A UV clarifier will eradicate suspended algae, which is informally known as green water. We'd always recommend a UV clarifier because it prevents this unsightly algae. Whether or not to have one really depends on whether your pond is well shaded or not, as green water is caused by constant sunlight so if it's unshaded I'd definitely say 'yes'.
You will need to change the UV lamp every year, this is because the UV output will diminish over a period of 6-9 months of constant use.
How Do I Clean My Pond Filter?
Although there are different ways to clean individual filters, the premise is always the same, never wash your filter out using tap water. Try to use water taken out of the pond if possible, this is because you are not trying to clean the foams and media but rather just unclog them. Using tap water will kill the beneficial bacteria that breaks down the waste.
The easy clean systems built into pond filters will normally use the water from the pond to clean the foams and then the dirty water, which contains useful nutrients, is sent into a flower bed.
Is Bigger Always Better When it Comes to Pond Filters?
Yes, you can never over-filter your pond water so the larger the filter the better. If you pick a larger filter it will mean less hard work for the filter and less frequent cleaning, meaning less work for yourself.
Types Of Filters
Mechanical and biological filters, together with UV clarifiers, will cleanse the water to create the best possible environment to encourage a thriving population of fish and plant life.
Dirty water ﬂows through the filter, foam or other media that captures debris. Filtered clean water then returns to the pond.
This process involves a filter medium that contains beneficial bacteria that cleanse the water.
These are included in many filtration kits and available separately with the UV helping to eradicate 'green water' by eliminating algae.
For ponds up to 10,000 litres, box filters are the best choice, they may contain a clarifier and can be biological or alternatively mechanical. If you prefer, some boxes can be hidden underground or you might choose a filter that can be immersed.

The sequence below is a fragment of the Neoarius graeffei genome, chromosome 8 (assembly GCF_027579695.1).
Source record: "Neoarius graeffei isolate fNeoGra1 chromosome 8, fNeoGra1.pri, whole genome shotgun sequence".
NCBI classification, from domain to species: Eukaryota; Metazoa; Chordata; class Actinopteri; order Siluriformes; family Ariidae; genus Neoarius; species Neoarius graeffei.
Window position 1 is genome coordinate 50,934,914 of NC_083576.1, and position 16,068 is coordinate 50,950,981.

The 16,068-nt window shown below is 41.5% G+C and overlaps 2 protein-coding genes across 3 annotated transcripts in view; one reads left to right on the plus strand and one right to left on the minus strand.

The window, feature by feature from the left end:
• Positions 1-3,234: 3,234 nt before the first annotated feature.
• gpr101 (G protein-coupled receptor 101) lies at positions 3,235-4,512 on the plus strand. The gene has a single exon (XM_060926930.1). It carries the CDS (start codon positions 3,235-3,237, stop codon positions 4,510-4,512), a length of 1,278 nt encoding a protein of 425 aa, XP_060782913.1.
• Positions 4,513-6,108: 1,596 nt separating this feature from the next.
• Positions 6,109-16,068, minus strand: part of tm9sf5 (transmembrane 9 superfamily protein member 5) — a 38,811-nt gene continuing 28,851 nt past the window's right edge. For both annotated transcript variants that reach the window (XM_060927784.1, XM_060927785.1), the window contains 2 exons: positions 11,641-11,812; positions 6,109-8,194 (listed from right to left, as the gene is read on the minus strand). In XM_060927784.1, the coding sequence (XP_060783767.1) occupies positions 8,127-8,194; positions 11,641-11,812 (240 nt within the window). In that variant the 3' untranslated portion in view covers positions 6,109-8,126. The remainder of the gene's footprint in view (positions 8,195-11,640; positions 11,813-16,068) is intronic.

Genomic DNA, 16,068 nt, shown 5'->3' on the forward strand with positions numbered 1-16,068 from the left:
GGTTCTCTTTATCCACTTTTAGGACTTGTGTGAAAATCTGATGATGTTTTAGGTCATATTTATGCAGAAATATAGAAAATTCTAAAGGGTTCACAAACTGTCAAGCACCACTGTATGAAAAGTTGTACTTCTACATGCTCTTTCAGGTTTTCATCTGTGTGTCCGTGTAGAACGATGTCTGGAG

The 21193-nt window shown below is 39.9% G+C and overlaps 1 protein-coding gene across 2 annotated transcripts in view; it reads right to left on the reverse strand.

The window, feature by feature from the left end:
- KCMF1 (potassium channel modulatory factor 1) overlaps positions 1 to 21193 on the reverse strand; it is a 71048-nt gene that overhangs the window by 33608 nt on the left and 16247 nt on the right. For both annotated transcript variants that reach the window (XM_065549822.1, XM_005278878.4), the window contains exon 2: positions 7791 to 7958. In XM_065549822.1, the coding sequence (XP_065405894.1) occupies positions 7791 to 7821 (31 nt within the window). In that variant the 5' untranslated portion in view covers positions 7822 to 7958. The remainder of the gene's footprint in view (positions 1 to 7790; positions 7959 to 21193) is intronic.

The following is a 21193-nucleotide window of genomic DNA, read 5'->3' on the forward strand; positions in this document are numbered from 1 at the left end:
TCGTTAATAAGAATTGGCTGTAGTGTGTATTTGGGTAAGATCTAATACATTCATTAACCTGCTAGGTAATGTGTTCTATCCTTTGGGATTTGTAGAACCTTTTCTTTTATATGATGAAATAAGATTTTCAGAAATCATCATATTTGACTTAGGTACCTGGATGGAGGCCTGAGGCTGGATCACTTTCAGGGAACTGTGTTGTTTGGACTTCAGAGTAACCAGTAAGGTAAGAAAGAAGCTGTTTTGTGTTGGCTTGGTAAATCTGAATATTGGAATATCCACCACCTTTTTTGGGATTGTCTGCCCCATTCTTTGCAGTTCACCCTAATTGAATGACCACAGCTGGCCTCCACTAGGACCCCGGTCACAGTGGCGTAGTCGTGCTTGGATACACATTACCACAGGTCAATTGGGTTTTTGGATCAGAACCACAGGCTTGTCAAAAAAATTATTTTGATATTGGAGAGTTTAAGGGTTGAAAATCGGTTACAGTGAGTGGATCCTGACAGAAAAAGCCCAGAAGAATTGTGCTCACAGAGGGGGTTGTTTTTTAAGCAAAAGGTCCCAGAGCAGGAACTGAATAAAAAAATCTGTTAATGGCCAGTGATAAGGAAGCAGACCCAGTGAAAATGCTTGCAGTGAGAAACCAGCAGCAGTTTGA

Pressurised units allow you the option of powering a waterfall or fountain. More expensive filters feature advanced technology, can handle larger volumes of water or offer functions that are labour saving and can significantly reduce running costs. These include self-cleaning systems and power saving devices that enable the UV filter to switch off when not required.
When choosing a filter, consider what is most appropriate for your particular requirements. Follow the manufacturer’s recommendations on the filter’s capacity and the volume of water it can process. Remember that water should be circulated at least once every two hours i.e. a 2000 litre pond will need a filter that generates a flow of 1000 litres per hour.
Don’t forget that if you have fish, take into account how many and how large they are, as this can dramatically affect the specification that is required, as can factors such as whether you want the clean water to be pumped to fountains or other ornaments.
Also think about practicalities such as the ease of maintenance, perhaps a self-cleaning system is preferable. Running costs must also be considered, both in terms of the amount of power required and the durability and longevity of the product parts.
There is no doubt the range of pond filters on the market is daunting and can be confusing. Basic facts such as the volume of water, number of fish etc are vital components in making a decision, the rest is probably personal choice, preferably reinforced by the advice of a specialist retailer.